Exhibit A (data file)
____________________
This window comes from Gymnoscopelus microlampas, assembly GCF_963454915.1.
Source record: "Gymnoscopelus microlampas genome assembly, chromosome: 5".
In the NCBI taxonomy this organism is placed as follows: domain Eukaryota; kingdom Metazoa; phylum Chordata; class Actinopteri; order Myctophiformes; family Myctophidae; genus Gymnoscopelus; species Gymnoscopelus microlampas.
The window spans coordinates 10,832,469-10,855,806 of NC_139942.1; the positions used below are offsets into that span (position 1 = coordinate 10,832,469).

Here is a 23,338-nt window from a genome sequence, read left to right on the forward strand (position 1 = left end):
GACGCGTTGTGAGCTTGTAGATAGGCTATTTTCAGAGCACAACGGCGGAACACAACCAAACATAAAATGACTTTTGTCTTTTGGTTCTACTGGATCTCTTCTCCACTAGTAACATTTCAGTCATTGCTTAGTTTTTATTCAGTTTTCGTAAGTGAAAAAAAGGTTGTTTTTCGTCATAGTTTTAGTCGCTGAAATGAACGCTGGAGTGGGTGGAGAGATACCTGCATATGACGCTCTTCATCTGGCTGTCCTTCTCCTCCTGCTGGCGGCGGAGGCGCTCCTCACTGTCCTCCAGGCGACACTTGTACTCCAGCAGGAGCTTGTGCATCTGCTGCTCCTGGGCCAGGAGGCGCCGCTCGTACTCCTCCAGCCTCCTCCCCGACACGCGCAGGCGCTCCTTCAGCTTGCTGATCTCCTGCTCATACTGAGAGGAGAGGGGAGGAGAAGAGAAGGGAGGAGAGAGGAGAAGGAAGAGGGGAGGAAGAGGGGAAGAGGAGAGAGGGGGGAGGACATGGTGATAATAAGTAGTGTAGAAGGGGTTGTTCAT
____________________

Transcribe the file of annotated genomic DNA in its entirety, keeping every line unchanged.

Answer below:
This window comes from Gymnoscopelus microlampas, assembly GCF_963454915.1.
Source record: "Gymnoscopelus microlampas genome assembly, chromosome: 5".
In the NCBI taxonomy this organism is placed as follows: domain Eukaryota; kingdom Metazoa; phylum Chordata; class Actinopteri; order Myctophiformes; family Myctophidae; genus Gymnoscopelus; species Gymnoscopelus microlampas.
The window spans coordinates 10,832,469-10,855,806 of NC_139942.1; the positions used below are offsets into that span (position 1 = coordinate 10,832,469).

Here is a 23,338-nt window from a genome sequence, read left to right on the forward strand (position 1 = left end):
GACGCGTTGTGAGCTTGTAGATAGGCTATTTTCAGAGCACAACGGCGGAACACAACCAAACATAAAATGACTTTTGTCTTTTGGTTCTACTGGATCTCTTCTCCACTAGTAACATTTCAGTCATTGCTTAGTTTTTATTCAGTTTTCGTAAGTGAAAAAAAGGTTGTTTTTCGTCATAGTTTTAGTCGCTGAAATGAACGCTGGAGTGGGTGGAGAGATACCTGCATATGACGCTCTTCATCTGGCTGTCCTTCTCCTCCTGCTGGCGGCGGAGGCGCTCCTCACTGTCCTCCAGGCGACACTTGTACTCCAGCAGGAGCTTGTGCATCTGCTGCTCCTGGGCCAGGAGGCGCCGCTCGTACTCCTCCAGCCTCCTCCCCGACACGCGCAGGCGCTCCTTCAGCTTGCTGATCTCCTGCTCATACTGAGAGGAGAGGGGAGGAGAAGAGAAGGGAGGAGAGAGGAGAAGGAAGAGGGGAGGAAGAGGGGAAGAGGAGAGAGGGGGGAGGACATGGTGATAATAAGTAGTGTAGAAGGGGTTGTTCAT